Last May, Governor Gavin Newsom announced a plan to close California’s state-run youth prisons, an initiative that has since been stalled. But San Francisco may have set a precedent. In June of 2019, the city voted to shutter SF Juvenile Justice Center (the city and county’s short-term youth detention facility) by 2021. Many proponents of the closure cited the negative effects of imprisonment on adolescent development, racial disparities, and the high cost of incarcerating youth in a city with increasingly low levels of crime.
As an artist who works with youth, these exciting policy changes got me thinking. What role can artists play in cementing increasingly more common reformist and even abolitionist visions?
I have spent the past seven years teaching weekly poetry workshops at the soon-to-close San Francisco Juvenile Justice Center. This year, local cartoonist Tanna Tucker and I collaborated to celebrate student writing. I chose ten poems that had been written by my student poets and Tucker incorporated them into her stunning visual work.
Tucker has spent nearly a decade creating political work. She’s been featured on the Nib, LAAB Magazine and within anthologies such as Black Comix Returns. She is currently working on her first graphic novel with Abrams ComicArts. She recently took time to talk with me about her artistic process and her views on the role of visual artists in abolitionist movement-making.
48 HILLS Firstly, what comics are you currently reading? What comics inspire you?
TANNA TUCKER All my friends’ work! For example, Trinidad Escobar, who you worked with in the past. Breena Nunez and Lawrence Lindell are amazing. They all use comics to discuss identity and community. I’m currently reading “This One Summer” by Julian Tamaki. I grew up reading tons of anime! I don’t know a single graphic artist my age who didn’t grow up sitting in the aisles of Barnes and Nobles for hours reading anime for free.
48 HILLS What inspired you to say “yes” to our youth poetry project?
TANNA TUCKER I wanted to engage with abolition. What does it actually, in a material way, look like to provide alternatives to incarceration? I wanted to assist in normalizing the experiences of San Francisco youth by visually depicting what they wrote in their poetry. abolition is the goal, but while folks are still incarcerated we must ask how we can support them. How can we help keep their spirits from being broken by this experience?
48 HILLS How did you engage with each poem? How did you come up with the image that went with each piece?
TANNA TUCKER What I heard from a lot of the students’ writing is that they didn’t feel fully seen. For example, a line reads, “I’m trying to understand what it’s like to feel free.” You and I also had conversations, created loose notes, worked with suggested images like sunflowers, and on honoring things that resonated with particular students. I didn’t get to meet the students in person because of COVID-19, that would have made it feel even more like a collaboration.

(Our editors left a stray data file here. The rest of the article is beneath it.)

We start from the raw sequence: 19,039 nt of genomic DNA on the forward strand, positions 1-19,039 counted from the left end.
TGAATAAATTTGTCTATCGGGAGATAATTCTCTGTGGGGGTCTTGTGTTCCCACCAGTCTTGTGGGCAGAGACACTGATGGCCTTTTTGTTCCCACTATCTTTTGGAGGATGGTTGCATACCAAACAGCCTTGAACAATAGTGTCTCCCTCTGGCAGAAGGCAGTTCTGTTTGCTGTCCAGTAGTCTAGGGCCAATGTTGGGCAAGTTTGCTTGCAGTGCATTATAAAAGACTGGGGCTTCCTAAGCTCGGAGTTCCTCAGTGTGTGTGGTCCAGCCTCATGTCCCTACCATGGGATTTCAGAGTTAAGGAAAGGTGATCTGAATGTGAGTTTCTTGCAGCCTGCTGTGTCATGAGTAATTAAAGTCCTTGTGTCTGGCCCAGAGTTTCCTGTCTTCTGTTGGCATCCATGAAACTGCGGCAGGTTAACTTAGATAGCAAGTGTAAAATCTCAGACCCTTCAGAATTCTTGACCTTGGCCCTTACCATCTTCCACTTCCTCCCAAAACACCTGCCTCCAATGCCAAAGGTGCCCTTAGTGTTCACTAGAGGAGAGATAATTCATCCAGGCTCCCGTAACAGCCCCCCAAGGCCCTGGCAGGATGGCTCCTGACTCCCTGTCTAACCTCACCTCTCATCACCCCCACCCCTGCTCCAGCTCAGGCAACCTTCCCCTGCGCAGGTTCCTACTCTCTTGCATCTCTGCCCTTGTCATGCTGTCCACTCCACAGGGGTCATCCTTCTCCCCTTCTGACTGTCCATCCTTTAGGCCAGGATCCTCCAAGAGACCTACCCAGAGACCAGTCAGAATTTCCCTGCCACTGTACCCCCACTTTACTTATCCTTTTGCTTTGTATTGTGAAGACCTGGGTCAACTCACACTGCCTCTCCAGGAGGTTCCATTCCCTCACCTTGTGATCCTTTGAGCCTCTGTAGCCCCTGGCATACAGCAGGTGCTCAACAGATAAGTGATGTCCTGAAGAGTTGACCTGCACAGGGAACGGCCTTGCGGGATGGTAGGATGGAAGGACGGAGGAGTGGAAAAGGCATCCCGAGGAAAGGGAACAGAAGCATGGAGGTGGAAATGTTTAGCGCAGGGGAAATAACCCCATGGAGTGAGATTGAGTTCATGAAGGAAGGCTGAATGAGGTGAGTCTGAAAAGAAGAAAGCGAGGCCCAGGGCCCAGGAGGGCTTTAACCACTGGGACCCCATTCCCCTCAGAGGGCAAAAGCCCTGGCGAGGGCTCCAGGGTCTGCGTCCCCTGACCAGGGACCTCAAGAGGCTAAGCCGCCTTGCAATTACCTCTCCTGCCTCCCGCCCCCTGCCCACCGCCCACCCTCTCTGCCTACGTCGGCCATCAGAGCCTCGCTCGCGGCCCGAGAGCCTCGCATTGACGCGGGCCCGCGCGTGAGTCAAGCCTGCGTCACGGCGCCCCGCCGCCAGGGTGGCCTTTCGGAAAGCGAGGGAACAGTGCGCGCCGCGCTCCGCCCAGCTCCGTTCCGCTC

I did want it to be about their beauty without washing away the difficulty. In “Reason for Being” it would have felt false and invalidating if I tried to force an uplifting image. As a teen that also struggled with depression, it wasn’t helpful when people brushed over or invalidated my difficult feelings. It was as if the students were saying; these are the things I need to talk about! I wanted the images to normalize the notion that they are more than this experience of incarceration.
48 HILLS Can you talk about how your past work with text and visual art informed how you approached this project?
TANNA TUCKER I am a cartoonist. Accounting for dialogue and text in the composition is part of the process and becomes part of the image. There’s a lot of ways we could have done it. We could have simply paired the image with the text. But I wanted to try to engage with it from a cartoonist approach. When you’re doing comics, part of the composition is the dialogue bubbles. You have to plan for that when you’re laying down the composition for the image — it is kind of a graphic design approach. You have to consider text and image at the same time. Otherwise it could feel less integrated, as if the text were an afterthought. I wanted an aesthetic where the text and the words from the poem were woven throughout the piece.
48 HILLS What is one dream you have for youth impacted by legacies of mass incarceration?
TANNA TUCKER My dream is that we abolish mass incarceration and, in the meanwhile, my hope for impacted youth is that they remember that you are not defined by mistakes or tough experiences. Learn from it what you can, yes. But do not, for a moment, accept this as your fate or something you are deserving of. My dream is that they will continue to investigate and harness their own creative voices. And that they can continue to seek out those invested in their growth because we are seeking them too. I want different accountability practices besides jails and prisons. How do we dismantle what creates these harms? There are practices that deal with the basic needs that people have. If you’re not doing both then it’s not going to work. My dream is that we reckon with capitalism.
This project was commissioned in part by the WritersCorps’ teaching artist in residency (WCTAIR) grant, a project of the San Francisco Arts Commission and San Francisco Public Library.